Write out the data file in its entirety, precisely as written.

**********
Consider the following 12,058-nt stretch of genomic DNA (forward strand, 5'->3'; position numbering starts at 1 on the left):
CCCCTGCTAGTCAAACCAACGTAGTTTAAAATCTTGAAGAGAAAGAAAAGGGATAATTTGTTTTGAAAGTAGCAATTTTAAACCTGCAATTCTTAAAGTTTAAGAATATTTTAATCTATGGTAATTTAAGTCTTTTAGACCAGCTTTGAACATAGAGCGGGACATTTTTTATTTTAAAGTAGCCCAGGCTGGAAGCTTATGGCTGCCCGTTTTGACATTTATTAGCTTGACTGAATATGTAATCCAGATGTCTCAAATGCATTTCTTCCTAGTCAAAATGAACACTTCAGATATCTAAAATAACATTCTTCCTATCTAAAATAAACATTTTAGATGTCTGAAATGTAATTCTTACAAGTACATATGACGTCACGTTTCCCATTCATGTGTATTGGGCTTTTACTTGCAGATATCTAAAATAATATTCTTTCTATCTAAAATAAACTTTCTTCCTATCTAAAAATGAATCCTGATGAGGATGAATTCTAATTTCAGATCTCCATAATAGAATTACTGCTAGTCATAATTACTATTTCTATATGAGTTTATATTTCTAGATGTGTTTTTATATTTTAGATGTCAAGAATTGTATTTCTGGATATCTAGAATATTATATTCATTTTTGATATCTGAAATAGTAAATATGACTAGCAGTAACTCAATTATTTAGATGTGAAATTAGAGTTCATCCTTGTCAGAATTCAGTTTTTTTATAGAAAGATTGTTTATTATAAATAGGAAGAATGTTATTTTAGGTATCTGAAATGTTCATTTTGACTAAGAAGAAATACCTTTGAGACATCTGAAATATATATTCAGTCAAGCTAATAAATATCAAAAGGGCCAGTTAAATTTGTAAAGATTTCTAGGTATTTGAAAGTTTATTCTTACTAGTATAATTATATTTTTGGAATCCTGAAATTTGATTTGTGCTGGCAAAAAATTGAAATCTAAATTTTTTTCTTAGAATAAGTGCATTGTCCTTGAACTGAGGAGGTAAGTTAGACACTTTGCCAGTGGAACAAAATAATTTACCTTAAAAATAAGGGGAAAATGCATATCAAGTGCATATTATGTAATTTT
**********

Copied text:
Consider the following 12,058-nt stretch of genomic DNA (forward strand, 5'->3'; position numbering starts at 1 on the left):
CCCCTGCTAGTCAAACCAACGTAGTTTAAAATCTTGAAGAGAAAGAAAAGGGATAATTTGTTTTGAAAGTAGCAATTTTAAACCTGCAATTCTTAAAGTTTAAGAATATTTTAATCTATGGTAATTTAAGTCTTTTAGACCAGCTTTGAACATAGAGCGGGACATTTTTTATTTTAAAGTAGCCCAGGCTGGAAGCTTATGGCTGCCCGTTTTGACATTTATTAGCTTGACTGAATATGTAATCCAGATGTCTCAAATGCATTTCTTCCTAGTCAAAATGAACACTTCAGATATCTAAAATAACATTCTTCCTATCTAAAATAAACATTTTAGATGTCTGAAATGTAATTCTTACAAGTACATATGACGTCACGTTTCCCATTCATGTGTATTGGGCTTTTACTTGCAGATATCTAAAATAATATTCTTTCTATCTAAAATAAACTTTCTTCCTATCTAAAAATGAATCCTGATGAGGATGAATTCTAATTTCAGATCTCCATAATAGAATTACTGCTAGTCATAATTACTATTTCTATATGAGTTTATATTTCTAGATGTGTTTTTATATTTTAGATGTCAAGAATTGTATTTCTGGATATCTAGAATATTATATTCATTTTTGATATCTGAAATAGTAAATATGACTAGCAGTAACTCAATTATTTAGATGTGAAATTAGAGTTCATCCTTGTCAGAATTCAGTTTTTTTATAGAAAGATTGTTTATTATAAATAGGAAGAATGTTATTTTAGGTATCTGAAATGTTCATTTTGACTAAGAAGAAATACCTTTGAGACATCTGAAATATATATTCAGTCAAGCTAATAAATATCAAAAGGGCCAGTTAAATTTGTAAAGATTTCTAGGTATTTGAAAGTTTATTCTTACTAGTATAATTATATTTTTGGAATCCTGAAATTTGATTTGTGCTGGCAAAAAATTGAAATCTAAATTTTTTTCTTAGAATAAGTGCATTGTCCTTGAACTGAGGAGGTAAGTTAGACACTTTGCCAGTGGAACAAAATAATTTACCTTAAAAATAAGGGGAAAATGCATATCAAGTGCATATTATGTAATTTT